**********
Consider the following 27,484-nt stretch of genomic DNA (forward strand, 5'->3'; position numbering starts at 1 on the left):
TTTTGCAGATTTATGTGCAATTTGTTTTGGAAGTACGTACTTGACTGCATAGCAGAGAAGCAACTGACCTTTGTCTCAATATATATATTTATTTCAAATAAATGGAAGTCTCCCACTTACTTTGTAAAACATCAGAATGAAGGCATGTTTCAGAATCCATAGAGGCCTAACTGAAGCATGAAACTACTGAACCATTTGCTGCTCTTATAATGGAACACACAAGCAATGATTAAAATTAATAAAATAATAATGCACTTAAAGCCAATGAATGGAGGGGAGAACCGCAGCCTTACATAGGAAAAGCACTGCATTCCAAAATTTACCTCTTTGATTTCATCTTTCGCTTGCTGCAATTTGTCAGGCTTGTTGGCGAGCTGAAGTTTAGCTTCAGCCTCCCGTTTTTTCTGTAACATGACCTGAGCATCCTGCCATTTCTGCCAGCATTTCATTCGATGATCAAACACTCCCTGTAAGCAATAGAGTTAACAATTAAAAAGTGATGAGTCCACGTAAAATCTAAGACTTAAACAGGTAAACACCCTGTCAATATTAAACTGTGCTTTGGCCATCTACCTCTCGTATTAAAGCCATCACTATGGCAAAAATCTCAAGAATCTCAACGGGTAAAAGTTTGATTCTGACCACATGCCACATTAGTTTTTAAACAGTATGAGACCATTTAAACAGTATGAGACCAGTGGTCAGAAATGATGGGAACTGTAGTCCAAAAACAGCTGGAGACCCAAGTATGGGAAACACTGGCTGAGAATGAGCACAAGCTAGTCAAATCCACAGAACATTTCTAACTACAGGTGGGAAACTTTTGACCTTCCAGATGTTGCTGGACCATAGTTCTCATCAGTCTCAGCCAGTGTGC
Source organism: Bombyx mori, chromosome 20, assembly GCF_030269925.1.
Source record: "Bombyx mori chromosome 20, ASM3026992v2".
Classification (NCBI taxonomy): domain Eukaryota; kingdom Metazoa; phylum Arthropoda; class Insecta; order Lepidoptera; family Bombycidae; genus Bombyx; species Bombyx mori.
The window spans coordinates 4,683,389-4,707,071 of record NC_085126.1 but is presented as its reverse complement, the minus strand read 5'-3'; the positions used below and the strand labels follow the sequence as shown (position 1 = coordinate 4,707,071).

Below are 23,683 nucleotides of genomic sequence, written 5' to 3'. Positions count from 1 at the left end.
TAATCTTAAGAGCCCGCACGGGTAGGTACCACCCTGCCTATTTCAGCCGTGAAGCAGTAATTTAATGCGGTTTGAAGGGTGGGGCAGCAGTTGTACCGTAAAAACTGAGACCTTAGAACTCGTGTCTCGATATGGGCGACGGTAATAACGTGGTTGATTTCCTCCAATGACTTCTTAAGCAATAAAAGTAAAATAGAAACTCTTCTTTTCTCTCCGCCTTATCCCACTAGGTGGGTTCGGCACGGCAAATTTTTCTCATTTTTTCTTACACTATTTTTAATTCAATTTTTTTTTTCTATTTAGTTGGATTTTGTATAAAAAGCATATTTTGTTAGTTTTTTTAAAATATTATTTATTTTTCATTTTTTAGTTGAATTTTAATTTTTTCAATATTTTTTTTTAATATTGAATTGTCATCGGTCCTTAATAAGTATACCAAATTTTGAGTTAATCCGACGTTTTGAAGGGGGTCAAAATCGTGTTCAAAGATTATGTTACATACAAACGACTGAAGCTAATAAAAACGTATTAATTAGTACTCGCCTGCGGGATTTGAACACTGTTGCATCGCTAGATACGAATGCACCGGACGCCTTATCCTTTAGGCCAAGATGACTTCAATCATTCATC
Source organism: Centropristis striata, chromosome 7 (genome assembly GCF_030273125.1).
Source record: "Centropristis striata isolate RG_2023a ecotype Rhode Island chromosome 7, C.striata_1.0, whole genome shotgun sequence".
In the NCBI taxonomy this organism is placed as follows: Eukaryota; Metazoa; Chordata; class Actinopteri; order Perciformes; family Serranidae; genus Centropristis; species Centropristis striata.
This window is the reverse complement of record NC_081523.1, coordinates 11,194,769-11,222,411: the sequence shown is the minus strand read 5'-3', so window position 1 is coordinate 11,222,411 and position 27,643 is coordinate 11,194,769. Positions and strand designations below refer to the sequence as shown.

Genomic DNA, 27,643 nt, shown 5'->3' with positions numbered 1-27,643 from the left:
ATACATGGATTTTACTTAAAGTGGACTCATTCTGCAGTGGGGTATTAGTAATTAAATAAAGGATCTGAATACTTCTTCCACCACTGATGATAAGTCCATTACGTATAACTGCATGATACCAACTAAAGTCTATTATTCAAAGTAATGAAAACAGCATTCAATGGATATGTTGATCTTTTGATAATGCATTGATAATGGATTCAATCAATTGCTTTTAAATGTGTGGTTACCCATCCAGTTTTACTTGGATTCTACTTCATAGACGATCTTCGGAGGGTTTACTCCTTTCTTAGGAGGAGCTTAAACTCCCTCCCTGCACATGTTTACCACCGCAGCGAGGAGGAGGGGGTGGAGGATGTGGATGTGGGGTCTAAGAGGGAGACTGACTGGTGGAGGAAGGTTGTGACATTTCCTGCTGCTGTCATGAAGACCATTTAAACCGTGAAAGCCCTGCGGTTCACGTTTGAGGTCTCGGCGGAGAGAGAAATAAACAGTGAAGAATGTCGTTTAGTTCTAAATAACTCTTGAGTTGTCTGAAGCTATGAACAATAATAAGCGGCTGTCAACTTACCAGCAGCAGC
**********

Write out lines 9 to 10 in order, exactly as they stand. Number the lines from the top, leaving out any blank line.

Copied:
Source organism: Centropristis striata, chromosome 7 (genome assembly GCF_030273125.1).
Source record: "Centropristis striata isolate RG_2023a ecotype Rhode Island chromosome 7, C.striata_1.0, whole genome shotgun sequence".